I just left my son after spending the first hour of his public education experience with him. I was surprised to feel the immense emotions and tears that came flooding in as soon as I left him. When I was there, I was the rock. I was solid, reassuring, gently guiding and encouraging, acquainting him with the room, teacher, and other kids he’ll be spending over 1,000 hours of his life in. But not a cold heartless, detached rock. I could feel him deeply - his simultaneous apprehension and strength in being immersed in his new environment. Hearing all the advice handed down to me from other parents, I started to dismiss everything I felt as “normal” or just part of it, but as soon as I walked away, it hit me.
The teacher is good, kind, professional. She invited him and the other students to choose their own dot to sit on for whatever was next. I gave him one last hug and kiss for the day and he went over to join the other kids, but in his own way, at the far edge of the mat. Looking a little sad, a little scared, then - a little angry? It shocked me. I didn't see it coming. But again, I dismissed it as “normal,” just part of the experience.
I’m tempted to just ignore it, pick up my smartphone, post only the sweet happy picture, move on with my
I realize that today marks the first real day of his experience in the “system” - the overburdened under-resourced system in charge of taking care of and educating our kids. The system that despite the level of skill, training, and care of the teacher, cannot possibly provide the same level of understanding, knowing, and individual connection that a sensitive child needs to feel safe and thrive.
I saw today how much like me my son is, and there are so many parts of me I wish he didn’t have to inherit. He is strong and capable of doing what is asked of him, but it comes with a cost. The cost of ignoring his feelings and his truth. The cost of ignoring and overriding what we really feel to “fit in.” The cost of separating a little more from our self.
As I dig deeper I feel into the parts of me that have been so wounded in school. Feeling shy, awkward, not fitting in, afraid to introduce myself to new people, wanting to play and have fun, but being unable to due to all the things I feel. I feel into the parts of me that know what I want, and feel it is not available there. As I feel in deeper I touch the places in me that were made fun of by other kids, the parts of me that felt like I don’t belong, the part of me that was made to feel bad by teachers when I spoke up for myself, and the parts that felt stupid, awkward, nerdy, out of place. Maybe it was just projection, but it felt as if I could see and feel all of those things in him. I felt like I had cursed him to relive all of the hard things I experienced in school.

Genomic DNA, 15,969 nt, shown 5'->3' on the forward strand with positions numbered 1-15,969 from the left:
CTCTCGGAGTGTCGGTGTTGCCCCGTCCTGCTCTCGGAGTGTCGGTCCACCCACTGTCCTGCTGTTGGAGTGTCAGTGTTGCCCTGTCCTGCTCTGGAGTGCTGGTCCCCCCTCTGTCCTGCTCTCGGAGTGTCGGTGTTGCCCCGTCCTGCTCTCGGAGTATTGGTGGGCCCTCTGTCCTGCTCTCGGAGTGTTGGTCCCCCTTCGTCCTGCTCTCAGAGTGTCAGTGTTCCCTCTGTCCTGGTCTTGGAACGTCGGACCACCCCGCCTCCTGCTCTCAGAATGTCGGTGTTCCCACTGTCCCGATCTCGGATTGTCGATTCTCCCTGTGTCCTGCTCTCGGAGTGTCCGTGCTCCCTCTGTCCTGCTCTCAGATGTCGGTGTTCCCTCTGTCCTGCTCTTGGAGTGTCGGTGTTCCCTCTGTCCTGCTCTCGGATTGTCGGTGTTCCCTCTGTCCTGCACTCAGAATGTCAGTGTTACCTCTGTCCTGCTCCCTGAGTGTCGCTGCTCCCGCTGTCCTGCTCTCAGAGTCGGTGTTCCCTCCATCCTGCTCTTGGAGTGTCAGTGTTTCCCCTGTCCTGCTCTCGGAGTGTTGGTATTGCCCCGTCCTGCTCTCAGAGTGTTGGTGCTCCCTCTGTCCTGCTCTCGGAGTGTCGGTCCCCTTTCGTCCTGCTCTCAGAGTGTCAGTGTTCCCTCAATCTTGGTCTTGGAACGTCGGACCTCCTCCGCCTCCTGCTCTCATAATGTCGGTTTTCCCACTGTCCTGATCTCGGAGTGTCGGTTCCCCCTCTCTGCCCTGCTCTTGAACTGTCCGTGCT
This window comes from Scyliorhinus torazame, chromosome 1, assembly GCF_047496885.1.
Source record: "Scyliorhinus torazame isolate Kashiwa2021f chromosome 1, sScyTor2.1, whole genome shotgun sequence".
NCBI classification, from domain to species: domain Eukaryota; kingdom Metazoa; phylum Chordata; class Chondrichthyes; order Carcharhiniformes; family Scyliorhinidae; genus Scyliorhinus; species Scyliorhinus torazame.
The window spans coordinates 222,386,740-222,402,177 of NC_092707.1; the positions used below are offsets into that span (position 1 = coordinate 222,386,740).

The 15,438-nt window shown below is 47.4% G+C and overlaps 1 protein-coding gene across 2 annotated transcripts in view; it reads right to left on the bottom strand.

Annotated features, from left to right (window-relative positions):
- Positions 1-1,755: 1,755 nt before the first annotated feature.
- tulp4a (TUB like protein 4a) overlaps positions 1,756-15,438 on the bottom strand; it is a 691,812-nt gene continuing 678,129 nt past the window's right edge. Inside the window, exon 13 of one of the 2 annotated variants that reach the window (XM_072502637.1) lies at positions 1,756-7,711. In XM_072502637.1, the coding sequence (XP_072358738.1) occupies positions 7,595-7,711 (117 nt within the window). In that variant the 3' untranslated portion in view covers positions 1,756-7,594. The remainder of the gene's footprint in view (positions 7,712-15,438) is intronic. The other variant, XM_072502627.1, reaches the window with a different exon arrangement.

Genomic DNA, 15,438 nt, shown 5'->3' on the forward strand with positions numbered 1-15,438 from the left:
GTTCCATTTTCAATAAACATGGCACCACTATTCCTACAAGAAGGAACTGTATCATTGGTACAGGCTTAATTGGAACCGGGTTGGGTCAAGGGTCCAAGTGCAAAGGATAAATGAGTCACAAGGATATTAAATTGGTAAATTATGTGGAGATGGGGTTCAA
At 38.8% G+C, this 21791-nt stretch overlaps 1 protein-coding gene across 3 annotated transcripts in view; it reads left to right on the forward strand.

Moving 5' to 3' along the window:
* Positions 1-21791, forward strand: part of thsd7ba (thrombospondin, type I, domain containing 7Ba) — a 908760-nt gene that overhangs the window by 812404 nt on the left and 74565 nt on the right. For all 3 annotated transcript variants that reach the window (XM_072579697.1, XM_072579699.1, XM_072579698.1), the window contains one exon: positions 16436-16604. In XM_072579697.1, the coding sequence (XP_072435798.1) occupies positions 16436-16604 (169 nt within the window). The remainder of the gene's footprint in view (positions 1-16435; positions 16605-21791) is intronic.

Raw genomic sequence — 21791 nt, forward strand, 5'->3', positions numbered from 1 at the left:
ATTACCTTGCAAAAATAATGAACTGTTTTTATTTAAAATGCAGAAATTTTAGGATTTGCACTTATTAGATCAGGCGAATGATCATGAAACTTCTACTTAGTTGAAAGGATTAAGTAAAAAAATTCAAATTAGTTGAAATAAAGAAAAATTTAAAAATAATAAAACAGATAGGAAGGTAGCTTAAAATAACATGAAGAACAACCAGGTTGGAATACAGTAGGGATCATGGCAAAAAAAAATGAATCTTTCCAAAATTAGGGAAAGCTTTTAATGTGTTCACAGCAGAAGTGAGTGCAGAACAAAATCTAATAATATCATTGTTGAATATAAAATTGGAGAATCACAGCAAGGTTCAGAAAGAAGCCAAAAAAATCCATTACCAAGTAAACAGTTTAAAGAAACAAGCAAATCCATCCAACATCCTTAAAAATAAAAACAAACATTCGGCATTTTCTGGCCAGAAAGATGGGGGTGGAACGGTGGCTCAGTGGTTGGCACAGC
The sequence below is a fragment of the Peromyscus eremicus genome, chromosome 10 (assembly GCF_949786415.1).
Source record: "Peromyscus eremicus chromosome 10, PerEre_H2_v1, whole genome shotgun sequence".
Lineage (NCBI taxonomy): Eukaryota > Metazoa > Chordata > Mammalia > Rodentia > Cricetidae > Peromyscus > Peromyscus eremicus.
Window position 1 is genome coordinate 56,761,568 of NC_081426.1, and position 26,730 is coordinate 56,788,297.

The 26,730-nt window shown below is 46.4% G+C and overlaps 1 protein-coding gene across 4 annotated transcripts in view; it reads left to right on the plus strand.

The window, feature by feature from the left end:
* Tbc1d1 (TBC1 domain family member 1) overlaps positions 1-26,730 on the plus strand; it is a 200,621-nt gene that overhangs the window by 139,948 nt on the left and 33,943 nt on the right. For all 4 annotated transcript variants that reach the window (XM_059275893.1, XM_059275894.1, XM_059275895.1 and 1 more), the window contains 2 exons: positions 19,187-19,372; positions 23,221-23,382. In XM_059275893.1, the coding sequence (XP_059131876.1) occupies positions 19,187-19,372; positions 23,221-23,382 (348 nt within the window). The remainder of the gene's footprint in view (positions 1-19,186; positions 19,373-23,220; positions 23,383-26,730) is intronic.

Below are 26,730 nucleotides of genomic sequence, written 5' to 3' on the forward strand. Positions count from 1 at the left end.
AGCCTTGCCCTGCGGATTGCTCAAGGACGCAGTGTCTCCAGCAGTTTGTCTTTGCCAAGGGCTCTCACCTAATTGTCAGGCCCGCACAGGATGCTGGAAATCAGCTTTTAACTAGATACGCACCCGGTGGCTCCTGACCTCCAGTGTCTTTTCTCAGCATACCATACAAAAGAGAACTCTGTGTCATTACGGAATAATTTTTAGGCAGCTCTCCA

In the moments before I left, we went out to get his water bottle from his back pack. He said he wasn’t really thirsty, but hungry. I told him it wasn’t time to eat now, that he would have to wait a bit. I felt him sink. It wasn’t the school or the teacher who committed the first act of violence, it was me. I was the one who took him there and I was the one asking him to ignore his needs to fit in with the system and obey the schedule.
I could go on and on about countless transgressions throughout my school experience that shaped how I show up in the world, but I don’t want to sound like a drama queen. You may think I’m blowing it out of proportion. (Heck, there is certainly a part of me that does.) Besides, what's the big deal, I got over it. I found ways to make friends, develop coping strategies (some healthy, some not), and be successful. I made it out ok. Today I’m fine (mostly). But these experiences matter. They shape us - and don’t want to ignore these things so often brushed off and not spoken of.
Before I started really looking into myself with the lens of mindfulness, therapy, and personal growth I dismissed these things I felt and told myself they were no big deal and I was being too sensitive, dramatic, or even worse names I won’t repeat here. Of course I drank a lot from age 16-30+, and was unhappy, but hey, that’s what everyone else does too, right? But I'm sharing these words because they are my truth. And I’m sharing now, because I didn’t have the awareness, words, or people who would listen then.